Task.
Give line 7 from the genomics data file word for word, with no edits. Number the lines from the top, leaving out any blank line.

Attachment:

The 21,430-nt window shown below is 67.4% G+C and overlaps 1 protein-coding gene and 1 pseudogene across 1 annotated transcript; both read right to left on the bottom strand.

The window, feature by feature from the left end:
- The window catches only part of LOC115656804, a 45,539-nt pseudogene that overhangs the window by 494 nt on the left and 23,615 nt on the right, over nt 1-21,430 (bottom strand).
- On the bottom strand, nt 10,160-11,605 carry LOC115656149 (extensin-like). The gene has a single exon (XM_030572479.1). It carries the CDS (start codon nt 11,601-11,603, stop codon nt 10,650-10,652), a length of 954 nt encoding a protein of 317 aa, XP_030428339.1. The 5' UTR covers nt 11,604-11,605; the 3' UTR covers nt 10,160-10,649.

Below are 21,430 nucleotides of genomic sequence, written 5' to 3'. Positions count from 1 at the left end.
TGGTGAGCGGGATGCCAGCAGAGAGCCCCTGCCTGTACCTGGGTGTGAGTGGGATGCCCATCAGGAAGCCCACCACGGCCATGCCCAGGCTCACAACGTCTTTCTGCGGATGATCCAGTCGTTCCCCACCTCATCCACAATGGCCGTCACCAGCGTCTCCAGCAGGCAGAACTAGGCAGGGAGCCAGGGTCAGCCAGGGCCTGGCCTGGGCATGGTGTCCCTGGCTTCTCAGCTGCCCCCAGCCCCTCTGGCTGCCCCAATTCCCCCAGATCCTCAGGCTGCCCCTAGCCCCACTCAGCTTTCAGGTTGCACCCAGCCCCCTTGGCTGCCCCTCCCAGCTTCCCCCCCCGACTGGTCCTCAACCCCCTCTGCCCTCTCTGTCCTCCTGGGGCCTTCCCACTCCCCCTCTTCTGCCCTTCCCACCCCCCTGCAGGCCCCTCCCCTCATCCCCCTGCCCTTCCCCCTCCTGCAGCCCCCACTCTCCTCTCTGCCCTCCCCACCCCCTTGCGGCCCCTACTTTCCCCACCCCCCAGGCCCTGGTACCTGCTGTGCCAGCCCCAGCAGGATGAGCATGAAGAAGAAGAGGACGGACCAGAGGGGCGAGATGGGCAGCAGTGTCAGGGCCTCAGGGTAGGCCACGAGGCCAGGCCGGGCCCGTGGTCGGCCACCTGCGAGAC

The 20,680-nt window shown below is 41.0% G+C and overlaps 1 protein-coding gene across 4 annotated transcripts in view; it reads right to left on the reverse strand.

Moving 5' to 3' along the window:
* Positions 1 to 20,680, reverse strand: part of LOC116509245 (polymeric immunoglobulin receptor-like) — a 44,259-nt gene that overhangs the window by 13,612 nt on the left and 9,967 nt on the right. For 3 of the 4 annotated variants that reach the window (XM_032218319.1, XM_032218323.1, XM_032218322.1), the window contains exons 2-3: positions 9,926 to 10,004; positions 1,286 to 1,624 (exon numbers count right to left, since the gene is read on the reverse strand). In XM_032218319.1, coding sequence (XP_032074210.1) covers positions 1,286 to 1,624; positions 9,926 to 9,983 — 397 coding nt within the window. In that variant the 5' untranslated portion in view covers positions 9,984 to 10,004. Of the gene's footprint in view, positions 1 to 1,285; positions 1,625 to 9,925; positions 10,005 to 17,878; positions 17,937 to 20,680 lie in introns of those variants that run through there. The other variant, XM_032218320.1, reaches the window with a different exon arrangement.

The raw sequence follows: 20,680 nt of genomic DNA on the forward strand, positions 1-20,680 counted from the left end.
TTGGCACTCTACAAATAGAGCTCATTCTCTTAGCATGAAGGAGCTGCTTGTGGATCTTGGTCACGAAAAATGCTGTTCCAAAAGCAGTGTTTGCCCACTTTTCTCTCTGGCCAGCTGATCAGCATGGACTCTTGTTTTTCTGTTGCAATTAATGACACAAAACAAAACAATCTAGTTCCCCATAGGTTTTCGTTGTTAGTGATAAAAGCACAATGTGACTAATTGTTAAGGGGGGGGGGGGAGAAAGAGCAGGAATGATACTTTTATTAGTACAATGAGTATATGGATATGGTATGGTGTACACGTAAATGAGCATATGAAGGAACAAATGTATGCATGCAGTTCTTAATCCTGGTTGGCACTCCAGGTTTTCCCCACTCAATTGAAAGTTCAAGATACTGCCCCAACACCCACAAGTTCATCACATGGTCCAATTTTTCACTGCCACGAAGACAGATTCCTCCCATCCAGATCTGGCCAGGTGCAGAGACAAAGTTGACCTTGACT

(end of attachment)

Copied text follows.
The 20,680-nt window shown below is 41.0% G+C and overlaps 1 protein-coding gene across 4 annotated transcripts in view; it reads right to left on the reverse strand.